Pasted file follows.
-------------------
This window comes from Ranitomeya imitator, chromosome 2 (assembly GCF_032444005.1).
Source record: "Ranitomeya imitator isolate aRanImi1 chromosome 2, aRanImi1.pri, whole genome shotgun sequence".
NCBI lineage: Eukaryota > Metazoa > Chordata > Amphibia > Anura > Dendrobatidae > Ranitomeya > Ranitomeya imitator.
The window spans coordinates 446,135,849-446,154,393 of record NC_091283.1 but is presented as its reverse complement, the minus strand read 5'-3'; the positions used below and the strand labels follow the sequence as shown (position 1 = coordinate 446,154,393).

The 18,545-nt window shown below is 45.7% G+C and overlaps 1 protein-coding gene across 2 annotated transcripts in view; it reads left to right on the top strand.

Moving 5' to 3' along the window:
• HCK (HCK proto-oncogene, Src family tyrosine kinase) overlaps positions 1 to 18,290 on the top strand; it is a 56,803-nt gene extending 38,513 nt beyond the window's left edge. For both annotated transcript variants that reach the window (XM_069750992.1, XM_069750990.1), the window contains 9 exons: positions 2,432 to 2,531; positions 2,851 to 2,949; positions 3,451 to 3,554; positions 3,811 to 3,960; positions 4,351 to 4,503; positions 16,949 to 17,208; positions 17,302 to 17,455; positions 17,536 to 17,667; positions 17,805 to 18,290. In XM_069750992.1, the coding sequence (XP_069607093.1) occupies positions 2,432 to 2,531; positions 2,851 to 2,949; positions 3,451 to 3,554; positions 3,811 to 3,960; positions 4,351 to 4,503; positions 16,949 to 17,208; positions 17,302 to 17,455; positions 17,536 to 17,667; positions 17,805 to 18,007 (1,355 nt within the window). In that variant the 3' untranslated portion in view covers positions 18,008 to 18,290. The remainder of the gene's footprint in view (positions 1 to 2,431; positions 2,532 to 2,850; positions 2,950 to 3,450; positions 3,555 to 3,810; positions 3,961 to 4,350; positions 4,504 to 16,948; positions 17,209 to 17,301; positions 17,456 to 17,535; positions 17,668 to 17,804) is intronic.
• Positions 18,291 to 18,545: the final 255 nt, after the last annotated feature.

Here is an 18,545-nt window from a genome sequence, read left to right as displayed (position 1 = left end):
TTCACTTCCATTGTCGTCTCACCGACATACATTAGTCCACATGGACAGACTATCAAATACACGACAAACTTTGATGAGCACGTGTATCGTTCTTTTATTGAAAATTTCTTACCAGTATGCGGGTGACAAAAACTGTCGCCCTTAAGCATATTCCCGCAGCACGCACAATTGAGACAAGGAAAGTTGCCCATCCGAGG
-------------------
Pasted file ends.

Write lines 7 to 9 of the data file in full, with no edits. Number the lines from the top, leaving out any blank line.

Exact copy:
• HCK (HCK proto-oncogene, Src family tyrosine kinase) overlaps positions 1 to 18,290 on the top strand; it is a 56,803-nt gene extending 38,513 nt beyond the window's left edge. For both annotated transcript variants that reach the window (XM_069750992.1, XM_069750990.1), the window contains 9 exons: positions 2,432 to 2,531; positions 2,851 to 2,949; positions 3,451 to 3,554; positions 3,811 to 3,960; positions 4,351 to 4,503; positions 16,949 to 17,208; positions 17,302 to 17,455; positions 17,536 to 17,667; positions 17,805 to 18,290. In XM_069750992.1, the coding sequence (XP_069607093.1) occupies positions 2,432 to 2,531; positions 2,851 to 2,949; positions 3,451 to 3,554; positions 3,811 to 3,960; positions 4,351 to 4,503; positions 16,949 to 17,208; positions 17,302 to 17,455; positions 17,536 to 17,667; positions 17,805 to 18,007 (1,355 nt within the window). In that variant the 3' untranslated portion in view covers positions 18,008 to 18,290. The remainder of the gene's footprint in view (positions 1 to 2,431; positions 2,532 to 2,850; positions 2,950 to 3,450; positions 3,555 to 3,810; positions 3,961 to 4,350; positions 4,504 to 16,948; positions 17,209 to 17,301; positions 17,456 to 17,535; positions 17,668 to 17,804) is intronic.
• Positions 18,291 to 18,545: the final 255 nt, after the last annotated feature.

Here is an 18,545-nt window from a genome sequence, read left to right as displayed (position 1 = left end):